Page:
Governmental freedoms vary from the isolated, highly controlled dictatorship of North Korea to the heavily censored and regulated China to the far more open Japan, South Korea and Taiwan. Relationships between the governments in the region remain tense, affected by long-standing prejudices and recriminations. Yet the governments are mostly stable and war in the area is less likely than ever before. Wildcards include North Korea’s nuclear activities, oil and gas rights between China and Japan and old animosities between China and Taiwan. North Korea continues to be a center of political repression, harsh persecution and criminal activity.

Christianity in Northeast/Eastern Asia
Christianity makes up a very small percentage of these countries; South Korea is the sole exception, where believers make up nearly half of the country. Yet because of the sizable population, even small percentages mean big numbers: China’s eight percent equates to over 100 million believers. Levels of persecution and restriction vary depending upon the specific location. Christians in East Asia are already being trained and sent as cross-cultural missionaries both to unreached peoples in the region and to other countries.

Name P '00  p '25 C '00 % C '25 % 75-00
Issues Affecting the Future
China 1,258.7 1,424.6 88.0 7%  173.7 12% ++ ++ Freedom, control, development, materialism, moderate restrictions
Japan 127.0 124.8 4.4 3% 4.7 4% ++ -+ Reforms, new religious movements, unresponsiveness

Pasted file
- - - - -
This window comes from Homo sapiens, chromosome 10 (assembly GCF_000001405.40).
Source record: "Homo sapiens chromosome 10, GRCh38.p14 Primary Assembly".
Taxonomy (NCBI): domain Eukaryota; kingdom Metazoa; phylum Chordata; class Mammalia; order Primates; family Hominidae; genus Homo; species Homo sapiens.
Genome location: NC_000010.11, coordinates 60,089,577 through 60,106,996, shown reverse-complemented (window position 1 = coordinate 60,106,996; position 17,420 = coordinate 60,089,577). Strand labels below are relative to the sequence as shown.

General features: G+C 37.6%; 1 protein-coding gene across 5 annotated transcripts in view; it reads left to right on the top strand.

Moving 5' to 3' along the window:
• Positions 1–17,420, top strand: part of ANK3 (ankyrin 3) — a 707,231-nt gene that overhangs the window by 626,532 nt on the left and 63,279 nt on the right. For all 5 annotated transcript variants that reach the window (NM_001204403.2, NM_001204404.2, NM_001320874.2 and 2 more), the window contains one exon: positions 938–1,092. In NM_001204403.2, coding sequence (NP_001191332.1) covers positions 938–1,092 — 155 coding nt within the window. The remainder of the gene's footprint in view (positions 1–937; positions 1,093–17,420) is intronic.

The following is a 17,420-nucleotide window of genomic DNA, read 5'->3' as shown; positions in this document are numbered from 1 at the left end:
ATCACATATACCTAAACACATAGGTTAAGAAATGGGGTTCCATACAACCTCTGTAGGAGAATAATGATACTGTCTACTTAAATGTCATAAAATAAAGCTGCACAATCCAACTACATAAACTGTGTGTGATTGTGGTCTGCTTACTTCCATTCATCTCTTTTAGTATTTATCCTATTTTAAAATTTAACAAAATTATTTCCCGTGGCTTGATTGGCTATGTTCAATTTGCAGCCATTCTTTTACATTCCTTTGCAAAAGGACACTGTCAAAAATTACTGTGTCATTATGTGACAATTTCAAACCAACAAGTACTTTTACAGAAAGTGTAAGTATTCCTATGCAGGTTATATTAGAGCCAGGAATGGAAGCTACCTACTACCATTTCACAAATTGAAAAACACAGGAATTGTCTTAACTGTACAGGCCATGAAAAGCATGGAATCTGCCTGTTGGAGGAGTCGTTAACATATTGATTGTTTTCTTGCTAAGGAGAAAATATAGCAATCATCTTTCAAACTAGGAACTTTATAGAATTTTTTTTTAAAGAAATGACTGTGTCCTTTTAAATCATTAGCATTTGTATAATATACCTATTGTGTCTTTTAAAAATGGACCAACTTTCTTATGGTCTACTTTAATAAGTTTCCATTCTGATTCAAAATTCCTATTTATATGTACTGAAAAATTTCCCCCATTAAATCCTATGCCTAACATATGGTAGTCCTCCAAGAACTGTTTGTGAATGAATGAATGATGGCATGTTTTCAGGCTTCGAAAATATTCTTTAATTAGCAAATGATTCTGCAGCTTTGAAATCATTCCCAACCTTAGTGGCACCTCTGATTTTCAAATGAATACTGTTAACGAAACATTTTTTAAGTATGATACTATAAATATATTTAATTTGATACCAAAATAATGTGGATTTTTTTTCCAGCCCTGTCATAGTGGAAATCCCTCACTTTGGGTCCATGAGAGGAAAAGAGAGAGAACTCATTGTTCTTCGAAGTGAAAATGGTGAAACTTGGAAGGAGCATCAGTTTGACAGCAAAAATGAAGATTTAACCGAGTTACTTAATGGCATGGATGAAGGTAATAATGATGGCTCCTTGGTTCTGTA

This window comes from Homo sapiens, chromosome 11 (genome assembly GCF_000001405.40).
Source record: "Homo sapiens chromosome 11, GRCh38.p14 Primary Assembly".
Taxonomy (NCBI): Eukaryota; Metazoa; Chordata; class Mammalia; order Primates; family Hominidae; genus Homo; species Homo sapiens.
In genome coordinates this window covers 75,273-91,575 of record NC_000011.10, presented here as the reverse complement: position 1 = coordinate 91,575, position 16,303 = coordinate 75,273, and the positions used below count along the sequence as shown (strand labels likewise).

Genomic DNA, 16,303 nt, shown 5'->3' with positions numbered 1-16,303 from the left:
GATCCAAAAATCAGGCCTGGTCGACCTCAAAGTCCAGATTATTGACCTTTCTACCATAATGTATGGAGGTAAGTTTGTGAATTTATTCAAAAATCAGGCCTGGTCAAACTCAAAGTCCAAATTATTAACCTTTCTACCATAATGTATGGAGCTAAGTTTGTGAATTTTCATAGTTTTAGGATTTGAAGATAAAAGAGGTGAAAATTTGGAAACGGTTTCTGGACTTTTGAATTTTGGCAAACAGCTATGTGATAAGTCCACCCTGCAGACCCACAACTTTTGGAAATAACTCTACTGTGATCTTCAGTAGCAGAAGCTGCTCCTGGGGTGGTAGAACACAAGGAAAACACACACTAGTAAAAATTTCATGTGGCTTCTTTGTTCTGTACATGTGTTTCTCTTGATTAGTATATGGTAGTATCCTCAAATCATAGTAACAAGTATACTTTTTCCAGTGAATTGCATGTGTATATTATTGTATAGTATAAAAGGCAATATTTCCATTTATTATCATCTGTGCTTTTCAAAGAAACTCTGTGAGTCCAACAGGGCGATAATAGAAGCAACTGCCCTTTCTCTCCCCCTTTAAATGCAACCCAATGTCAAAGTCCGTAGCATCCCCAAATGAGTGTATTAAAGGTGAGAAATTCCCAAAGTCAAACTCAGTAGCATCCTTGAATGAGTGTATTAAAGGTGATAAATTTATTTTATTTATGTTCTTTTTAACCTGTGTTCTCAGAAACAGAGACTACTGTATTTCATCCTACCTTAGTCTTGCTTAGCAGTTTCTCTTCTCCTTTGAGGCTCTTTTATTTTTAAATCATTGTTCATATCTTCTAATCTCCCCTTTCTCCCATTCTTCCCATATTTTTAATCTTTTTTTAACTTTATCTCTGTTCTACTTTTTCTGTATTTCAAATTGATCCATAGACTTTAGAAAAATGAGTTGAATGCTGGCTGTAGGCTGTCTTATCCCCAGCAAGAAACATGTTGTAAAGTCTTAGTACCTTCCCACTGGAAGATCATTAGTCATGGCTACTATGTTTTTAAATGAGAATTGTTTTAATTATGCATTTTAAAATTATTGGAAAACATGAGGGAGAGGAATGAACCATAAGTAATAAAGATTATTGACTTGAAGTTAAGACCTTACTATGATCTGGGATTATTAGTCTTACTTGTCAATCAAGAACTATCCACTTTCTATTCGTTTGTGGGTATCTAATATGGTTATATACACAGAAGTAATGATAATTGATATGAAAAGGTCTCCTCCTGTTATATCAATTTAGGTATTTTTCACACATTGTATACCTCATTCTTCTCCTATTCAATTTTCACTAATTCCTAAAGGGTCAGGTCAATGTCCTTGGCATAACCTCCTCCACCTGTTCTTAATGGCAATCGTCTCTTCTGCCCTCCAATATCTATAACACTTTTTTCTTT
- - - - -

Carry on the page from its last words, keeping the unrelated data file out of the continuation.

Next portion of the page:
Mongolia 2.5 3.3 0.0 1% 0.1 2% ++ ++ Extreme poverty, ecological disasters, moderate restrictions
North Korea 21.9 24.1 0.4 2% 1.4 6% ++ ++ Severe restrictions, oppression, nuclear politics, reunification, crime
South Korea 46.8 49.5 19.1 41% 21.1 43% ++ ++ Economic growth, rapproachment with North, mission mobilization
Taiwan 22.4 25.7 1.5 7% 1.6 6% +- +- Politics with China, materialsim, growth of Buddhism

Key: P’00—Population, AD 2000. P’25—Population, AD2025. C’00 – Christianity, AD 2000 (followed by the percentage of the overall population). C’25—Christianity, AD2025 projection, World Christian Database (followed by percentage of overall population). 75-00—Growth rate. The first (+/-) indicates whether Christianity is growing or declining; the second (+/-) indicates whether it is growing faster or slower than the population (thus whether Christianity’s influence is growing or declining). (+-) means Christianity is growing, but not as fast as the population, and so is declining as a share of the country. 00-25—Growth rate projected for AD2000-2025. Issues—A brief encapsulation of the issues affecting the growth of Christianity in the nation.

Justin Long manages and is senior editor for Momentum, a magazine devoted to unreached peoples. He can be reached at